Wednesday, June 30, 2010

On China's Nationalism

In my conversations with Stone I sometimes find that he can come off as rather demeaning. Not that he is a physically imposing person (in fact, he's quite the opposite), but he's eloquent and has a very harsh tone sometimes that appears a bit condescending.

"You don't know Chinese history, you need to understand Chinese culture." etc.

I don't understand Chinese history or culture? I am Chinese! But am I? Being born and raised in California, I didn't watch CCTV growing up or study Confucius, rather, I grew up on the X-Files and reading Time Magazine/ Economist. But as I grew older, I began to study and appreciate Chinese language, history, and culture. Also, my parents and grandparents raised me with a healthy dose of Chinese culture just by being who they were (immigrants from Taiwan). Surely I know something about China, right?

Over meals we debate Chinese history, politics for hours at a time. I like to interject Stone's purely-Chinese viewpoints with contrasts derived from my perspective of American history. With 5,000 years of history, Stone indeed has a deep well of information to draw from. When the smoke cleared, however, we came to the consensus that Chinese people indeed do have a right to be proud of their history and culture, but the problem with current society lies with those in charge of the country. Are they willing to make the sacrifices necessary to empower the rest of the country, to share their power so that others may also thrive? Or will they continue to hold on their power, make promises of changing things, and then do not a whole lot about it (or even the opposite)? This is the fundamental question.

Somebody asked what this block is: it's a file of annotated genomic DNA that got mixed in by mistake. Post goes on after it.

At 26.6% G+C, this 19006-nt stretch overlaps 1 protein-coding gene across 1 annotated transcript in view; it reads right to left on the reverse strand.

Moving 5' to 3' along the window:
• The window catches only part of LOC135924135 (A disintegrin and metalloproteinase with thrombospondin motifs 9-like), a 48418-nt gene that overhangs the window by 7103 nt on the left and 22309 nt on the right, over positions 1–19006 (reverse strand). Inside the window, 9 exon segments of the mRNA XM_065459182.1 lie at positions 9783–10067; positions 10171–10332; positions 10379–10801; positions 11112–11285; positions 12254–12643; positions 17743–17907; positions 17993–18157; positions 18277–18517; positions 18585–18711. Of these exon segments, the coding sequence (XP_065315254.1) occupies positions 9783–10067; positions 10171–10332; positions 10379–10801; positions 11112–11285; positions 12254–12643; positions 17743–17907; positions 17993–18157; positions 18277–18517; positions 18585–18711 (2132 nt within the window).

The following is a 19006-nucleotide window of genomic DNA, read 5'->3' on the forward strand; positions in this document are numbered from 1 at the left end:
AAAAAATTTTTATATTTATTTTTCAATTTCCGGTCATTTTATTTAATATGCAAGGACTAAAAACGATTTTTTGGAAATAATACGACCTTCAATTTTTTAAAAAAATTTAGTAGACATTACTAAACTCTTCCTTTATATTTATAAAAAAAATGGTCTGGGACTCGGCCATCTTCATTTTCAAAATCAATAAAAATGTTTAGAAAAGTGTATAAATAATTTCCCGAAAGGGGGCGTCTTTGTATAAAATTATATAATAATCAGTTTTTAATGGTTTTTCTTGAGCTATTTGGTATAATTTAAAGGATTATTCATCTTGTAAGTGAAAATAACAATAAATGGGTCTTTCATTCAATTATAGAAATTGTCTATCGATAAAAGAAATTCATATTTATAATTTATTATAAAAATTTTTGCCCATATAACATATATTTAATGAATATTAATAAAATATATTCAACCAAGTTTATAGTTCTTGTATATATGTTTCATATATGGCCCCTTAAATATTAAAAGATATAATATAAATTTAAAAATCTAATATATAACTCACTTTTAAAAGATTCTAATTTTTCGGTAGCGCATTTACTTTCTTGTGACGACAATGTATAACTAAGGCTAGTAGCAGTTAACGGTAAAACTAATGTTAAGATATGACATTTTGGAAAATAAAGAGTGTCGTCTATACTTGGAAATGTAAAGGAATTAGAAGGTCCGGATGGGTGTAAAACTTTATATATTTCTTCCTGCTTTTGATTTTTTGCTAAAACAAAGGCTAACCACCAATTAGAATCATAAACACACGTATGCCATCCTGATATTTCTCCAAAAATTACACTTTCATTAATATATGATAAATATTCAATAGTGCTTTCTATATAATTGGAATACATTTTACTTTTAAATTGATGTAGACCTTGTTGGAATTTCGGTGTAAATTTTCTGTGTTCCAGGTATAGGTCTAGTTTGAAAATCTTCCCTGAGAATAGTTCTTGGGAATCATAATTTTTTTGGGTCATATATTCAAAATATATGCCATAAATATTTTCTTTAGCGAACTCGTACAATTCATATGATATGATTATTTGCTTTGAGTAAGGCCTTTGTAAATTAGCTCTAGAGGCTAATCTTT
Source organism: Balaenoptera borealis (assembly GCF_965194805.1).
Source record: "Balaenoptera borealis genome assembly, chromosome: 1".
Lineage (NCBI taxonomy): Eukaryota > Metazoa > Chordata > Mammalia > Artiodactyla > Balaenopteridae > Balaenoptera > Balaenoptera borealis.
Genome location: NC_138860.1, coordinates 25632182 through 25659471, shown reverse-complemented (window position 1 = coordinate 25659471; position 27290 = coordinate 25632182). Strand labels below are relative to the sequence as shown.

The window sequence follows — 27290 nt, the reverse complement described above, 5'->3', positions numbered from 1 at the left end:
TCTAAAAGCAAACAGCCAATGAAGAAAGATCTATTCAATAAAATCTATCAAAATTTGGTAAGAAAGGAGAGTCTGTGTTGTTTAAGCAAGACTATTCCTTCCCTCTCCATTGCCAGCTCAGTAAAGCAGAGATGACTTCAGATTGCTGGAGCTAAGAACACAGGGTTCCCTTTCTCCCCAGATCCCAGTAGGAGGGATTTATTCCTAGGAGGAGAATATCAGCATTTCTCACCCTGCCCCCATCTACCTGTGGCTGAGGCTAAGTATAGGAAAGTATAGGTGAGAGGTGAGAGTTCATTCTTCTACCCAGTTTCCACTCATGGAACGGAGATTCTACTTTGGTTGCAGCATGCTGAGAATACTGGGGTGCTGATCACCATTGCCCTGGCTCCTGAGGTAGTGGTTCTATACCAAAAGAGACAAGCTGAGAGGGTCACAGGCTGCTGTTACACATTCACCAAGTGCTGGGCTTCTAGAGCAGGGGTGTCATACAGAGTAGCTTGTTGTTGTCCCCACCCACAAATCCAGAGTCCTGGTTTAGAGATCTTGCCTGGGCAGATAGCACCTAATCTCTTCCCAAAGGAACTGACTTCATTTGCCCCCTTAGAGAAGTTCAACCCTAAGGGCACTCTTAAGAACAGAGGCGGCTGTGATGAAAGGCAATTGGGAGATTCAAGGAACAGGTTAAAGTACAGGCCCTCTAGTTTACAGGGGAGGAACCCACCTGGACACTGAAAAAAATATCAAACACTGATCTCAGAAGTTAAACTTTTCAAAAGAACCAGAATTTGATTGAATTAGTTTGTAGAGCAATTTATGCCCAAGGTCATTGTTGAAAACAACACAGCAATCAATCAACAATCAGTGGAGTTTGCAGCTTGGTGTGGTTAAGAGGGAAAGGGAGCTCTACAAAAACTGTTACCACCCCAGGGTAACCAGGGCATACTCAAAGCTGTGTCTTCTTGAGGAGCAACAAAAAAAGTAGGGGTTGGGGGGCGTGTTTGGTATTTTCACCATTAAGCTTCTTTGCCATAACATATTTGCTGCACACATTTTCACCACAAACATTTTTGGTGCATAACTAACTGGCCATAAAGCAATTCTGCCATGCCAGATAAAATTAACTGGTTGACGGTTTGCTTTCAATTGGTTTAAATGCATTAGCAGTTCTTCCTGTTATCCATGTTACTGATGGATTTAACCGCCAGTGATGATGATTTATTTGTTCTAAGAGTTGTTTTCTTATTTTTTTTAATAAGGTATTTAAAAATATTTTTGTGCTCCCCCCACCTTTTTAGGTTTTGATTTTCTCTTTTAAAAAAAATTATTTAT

Given my beliefs, I often tell Stone that the biggest difference between China and the US is America's historical belief in God. Americans historically have tended to believe in (and hence follow, or worship) God, while Chinese people have gotten away from this belief in 上帝 (the ancient Chinese term for God), especially in recent years.

If we are to believe that:

1) God is all-powerful and the creator of all things
2) He loves us and cares for us
3) He sees and knows all things
4) He especially guides and blesses those who choose to love him

then I don't see how my postulate couldn't possibly be true. If you are an unbeliever reading this blurb, then of course this entry probably doesn't make a lot of sense to you. But as a believer, my thoughts are that if indeed God is all-powerful and willing and able to bless others, then its pretty clear a society where the majority adhere to these beliefs will be more 'blessed' or 'civilized' than a country where the majority do not. And these results manifest over time, in many different ways: from prosperity, to innovation, to our ability to help other countries, to culture, to the ways we treat each other.

And that is the fundamental difference between the U.S. and China. At least for now, anyways. Who knows where we'll be in 50 years...

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